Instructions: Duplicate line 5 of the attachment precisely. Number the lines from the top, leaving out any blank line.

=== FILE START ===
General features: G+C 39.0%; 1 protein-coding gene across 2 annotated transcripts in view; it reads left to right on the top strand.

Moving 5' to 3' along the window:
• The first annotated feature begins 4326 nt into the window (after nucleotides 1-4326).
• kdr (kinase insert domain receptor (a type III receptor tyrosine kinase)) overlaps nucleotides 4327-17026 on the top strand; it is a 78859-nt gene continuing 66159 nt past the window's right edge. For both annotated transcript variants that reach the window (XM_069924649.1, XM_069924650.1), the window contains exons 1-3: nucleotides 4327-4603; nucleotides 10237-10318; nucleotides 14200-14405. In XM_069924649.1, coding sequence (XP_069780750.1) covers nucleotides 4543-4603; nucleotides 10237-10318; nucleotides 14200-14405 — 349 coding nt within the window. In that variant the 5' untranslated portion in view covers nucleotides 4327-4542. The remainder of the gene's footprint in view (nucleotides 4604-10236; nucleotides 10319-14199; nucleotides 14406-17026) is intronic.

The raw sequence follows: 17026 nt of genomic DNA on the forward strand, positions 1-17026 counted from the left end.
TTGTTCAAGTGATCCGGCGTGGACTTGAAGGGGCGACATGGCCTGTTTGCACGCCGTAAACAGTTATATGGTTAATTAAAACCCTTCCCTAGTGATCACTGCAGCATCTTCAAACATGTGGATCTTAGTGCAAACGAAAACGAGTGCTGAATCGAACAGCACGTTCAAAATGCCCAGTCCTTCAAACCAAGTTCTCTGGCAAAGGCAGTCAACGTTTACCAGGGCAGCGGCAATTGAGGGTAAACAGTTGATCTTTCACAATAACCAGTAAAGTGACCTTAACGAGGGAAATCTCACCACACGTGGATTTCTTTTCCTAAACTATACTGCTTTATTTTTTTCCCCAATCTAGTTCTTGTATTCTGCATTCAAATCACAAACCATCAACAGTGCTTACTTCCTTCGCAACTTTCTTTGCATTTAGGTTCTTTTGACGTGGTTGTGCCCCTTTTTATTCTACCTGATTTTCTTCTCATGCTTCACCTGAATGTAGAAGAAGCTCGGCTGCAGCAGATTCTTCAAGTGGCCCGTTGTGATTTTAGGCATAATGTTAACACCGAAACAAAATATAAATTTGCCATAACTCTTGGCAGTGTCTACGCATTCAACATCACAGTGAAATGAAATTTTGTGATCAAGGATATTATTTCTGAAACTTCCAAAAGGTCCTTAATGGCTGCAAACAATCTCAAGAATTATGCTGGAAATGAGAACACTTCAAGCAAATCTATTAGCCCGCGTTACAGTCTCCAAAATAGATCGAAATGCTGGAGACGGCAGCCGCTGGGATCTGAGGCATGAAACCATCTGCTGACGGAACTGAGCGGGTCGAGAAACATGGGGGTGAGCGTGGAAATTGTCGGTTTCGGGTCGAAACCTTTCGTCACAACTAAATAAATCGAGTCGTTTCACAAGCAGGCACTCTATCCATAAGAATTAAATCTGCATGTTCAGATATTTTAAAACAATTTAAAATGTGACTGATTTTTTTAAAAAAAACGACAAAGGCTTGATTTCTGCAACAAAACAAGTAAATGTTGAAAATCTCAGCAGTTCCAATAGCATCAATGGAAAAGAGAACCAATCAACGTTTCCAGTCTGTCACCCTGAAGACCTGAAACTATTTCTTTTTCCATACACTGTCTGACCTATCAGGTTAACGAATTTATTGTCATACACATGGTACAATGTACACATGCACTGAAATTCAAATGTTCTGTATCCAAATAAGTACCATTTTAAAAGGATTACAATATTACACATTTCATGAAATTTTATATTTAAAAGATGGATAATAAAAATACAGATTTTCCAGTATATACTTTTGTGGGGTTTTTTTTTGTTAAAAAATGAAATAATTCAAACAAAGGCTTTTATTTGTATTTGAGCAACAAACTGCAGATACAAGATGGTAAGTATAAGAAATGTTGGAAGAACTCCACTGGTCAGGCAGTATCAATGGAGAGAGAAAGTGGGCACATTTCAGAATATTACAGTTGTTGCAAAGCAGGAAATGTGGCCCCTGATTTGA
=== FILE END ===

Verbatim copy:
The raw sequence follows: 17026 nt of genomic DNA on the forward strand, positions 1-17026 counted from the left end.